In 2002 the Bulldogs were favourites for the premiership before the club was stripped of all their points for breaching the salary cap. Does that still hurt today?

Looking back now I probably still don't understand the impact it had. At the time you think you'll play forever and when you lose an opportunity that there'll just be another one later. I don't think we really understood what was happening, but I remember thinking about how all my hard work in the pre-season had been for nothing.

Try time for Nigel Vagana in 2002 before the salary cap scandal broke.
Try time for Nigel Vagana in 2002 before the salary cap scandal broke.

You averaged more than a try every two games during your NRL career and were the Kiwis' all-time top try-scorer when you retired. Did you always have a knack for finding your way to the line?

I always scored a lot of tries… I grew up in Central Auckland where the players were big and quickly figured out as a little fella that the easiest way not to get hurt was to not get caught, so I ended up becoming very good at finding space and scoring tries.

Your first two Test appearances were victories over Australia, and in total you beat them five times in your career. Do those games stand out when you think back now?

I was really lucky to come through when I did. The first Anzac Test in 1998 was special, playing alongside the legends I had looked up to. When I was living in Australia those wins became even better and they became useful tools in an argument with Australians. I remember talking to John Ackland one time and he told me 'not many people get to beat Australia in a Test, you've done it five times', which I'd never thought of until then.

How sweet it is! The Kiwis celebrate in 2005.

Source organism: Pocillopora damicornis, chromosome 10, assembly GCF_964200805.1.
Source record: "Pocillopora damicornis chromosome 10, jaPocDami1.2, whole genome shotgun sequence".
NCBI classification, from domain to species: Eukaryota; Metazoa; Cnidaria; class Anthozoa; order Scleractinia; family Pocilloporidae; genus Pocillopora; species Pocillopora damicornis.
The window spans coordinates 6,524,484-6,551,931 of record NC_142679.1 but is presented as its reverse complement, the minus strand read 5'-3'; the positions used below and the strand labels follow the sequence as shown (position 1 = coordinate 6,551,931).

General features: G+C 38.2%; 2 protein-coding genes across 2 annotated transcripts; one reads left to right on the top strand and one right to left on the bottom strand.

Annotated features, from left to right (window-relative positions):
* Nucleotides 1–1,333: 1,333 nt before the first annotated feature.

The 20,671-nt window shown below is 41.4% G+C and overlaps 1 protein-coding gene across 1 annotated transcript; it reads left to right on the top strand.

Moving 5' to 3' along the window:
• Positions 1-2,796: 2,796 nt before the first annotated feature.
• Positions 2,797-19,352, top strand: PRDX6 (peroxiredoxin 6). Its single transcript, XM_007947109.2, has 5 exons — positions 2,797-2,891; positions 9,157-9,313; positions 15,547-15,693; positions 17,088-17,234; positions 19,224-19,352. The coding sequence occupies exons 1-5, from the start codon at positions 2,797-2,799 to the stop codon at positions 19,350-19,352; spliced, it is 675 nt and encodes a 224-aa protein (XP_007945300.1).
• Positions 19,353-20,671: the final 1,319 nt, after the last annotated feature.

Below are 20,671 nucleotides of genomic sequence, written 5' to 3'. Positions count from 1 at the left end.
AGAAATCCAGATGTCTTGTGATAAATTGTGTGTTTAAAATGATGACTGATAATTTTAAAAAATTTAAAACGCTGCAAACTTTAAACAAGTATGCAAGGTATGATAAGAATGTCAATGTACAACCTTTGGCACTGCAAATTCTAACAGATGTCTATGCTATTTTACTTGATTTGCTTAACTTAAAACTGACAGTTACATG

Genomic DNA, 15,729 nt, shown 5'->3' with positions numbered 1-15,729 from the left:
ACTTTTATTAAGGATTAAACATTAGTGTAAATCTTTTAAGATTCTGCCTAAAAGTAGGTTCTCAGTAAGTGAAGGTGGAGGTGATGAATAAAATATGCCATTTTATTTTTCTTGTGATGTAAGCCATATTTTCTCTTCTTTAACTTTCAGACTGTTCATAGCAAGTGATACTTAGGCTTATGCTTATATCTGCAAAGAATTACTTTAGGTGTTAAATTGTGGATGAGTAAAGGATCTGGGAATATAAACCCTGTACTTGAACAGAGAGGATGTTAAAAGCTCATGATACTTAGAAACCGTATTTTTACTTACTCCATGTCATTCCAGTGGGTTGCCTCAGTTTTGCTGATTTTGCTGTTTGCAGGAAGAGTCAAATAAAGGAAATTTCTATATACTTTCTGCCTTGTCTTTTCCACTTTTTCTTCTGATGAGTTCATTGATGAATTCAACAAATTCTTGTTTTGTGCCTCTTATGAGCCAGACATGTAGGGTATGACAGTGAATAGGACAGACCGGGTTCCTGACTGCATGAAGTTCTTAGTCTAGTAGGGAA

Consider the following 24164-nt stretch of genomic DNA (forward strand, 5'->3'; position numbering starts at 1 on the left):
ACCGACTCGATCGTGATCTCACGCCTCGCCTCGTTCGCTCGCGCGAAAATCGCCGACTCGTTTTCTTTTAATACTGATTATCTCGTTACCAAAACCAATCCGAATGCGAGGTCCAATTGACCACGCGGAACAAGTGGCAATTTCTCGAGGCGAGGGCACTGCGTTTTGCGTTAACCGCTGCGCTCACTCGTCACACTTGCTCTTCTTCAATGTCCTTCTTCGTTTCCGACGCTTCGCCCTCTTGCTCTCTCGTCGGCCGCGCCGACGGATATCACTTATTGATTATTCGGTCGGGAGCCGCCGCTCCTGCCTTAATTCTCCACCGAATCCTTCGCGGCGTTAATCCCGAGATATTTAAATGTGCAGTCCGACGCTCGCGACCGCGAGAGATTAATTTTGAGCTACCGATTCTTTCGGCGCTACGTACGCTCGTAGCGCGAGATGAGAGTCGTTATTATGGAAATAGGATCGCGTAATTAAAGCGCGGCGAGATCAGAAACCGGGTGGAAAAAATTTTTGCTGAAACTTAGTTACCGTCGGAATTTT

How sweet it is! The Kiwis celebrate in 2005.

You were also part of the 2005 team which beat Australia 24-0 in the Tri-Nations final. What made that team so special?

We had a really good group and Bluey [coach Brian McClennan] encouraged us to play like Kiwis and not like Aussies. Everything started clicking during the campaign. He also picked players like David Solomona from the Super League. He copped a bit of flak for that and people were saying 'Why have you picked this guy? He's been playing Super League for years and he's lost pace with the game'. Dave ended up being one of our best players in that campaign.

Speaking of David, he was part of a group of guys you played with your whole life. Did it always mean a bit more taking the field with those players?

It was amazing and it's one of the things I really hold close to me now. I went to school with Stacey Jones, [my cousin] Joe Vagana, David, and I played a lot of footy growing up against Awen Guttenbeil and Logan Swann. To grow up and end up touring with them in places like France, we were always very grateful for that opportunity rugby league gave us. It made it all the more special. You were doing the same things you did as kids, it was just on TV now.

You finished your career with two seasons at South Sydney. What was it like picking up the phone and having Russell Crowe trying to recruit you?

Whenever you get a call like that you straight away assume it's one of the boys putting on a voice… but it was actually him and he wanted me to come over and help the team out. There was a whole heap of crazy stuff happening at the club because the boss was a famous guy who'd won an Oscar. I remember after his movie 'Master and Commander' came out we were sent off to do a recovery session in Sydney. We ended up down at some beach with jet boats and were cruising around the harbour, then around the bend came this big pirate ship which we ended up scaling ropes to get on for lunch. That was a day with Russell, and we did crazy stuff like that all the time at the Rabbitohs back then. It was a great way for me to wind down the career.


Acknowledgement of Country

The New Zealand Warriors honour the mana of the Indigenous peoples of Aotearoa, Australia and the Pacific. We acknowledge the traditional kaitiaki of the lands, elders past and present, their stories, their traditions, their mamae and their mana motuhake.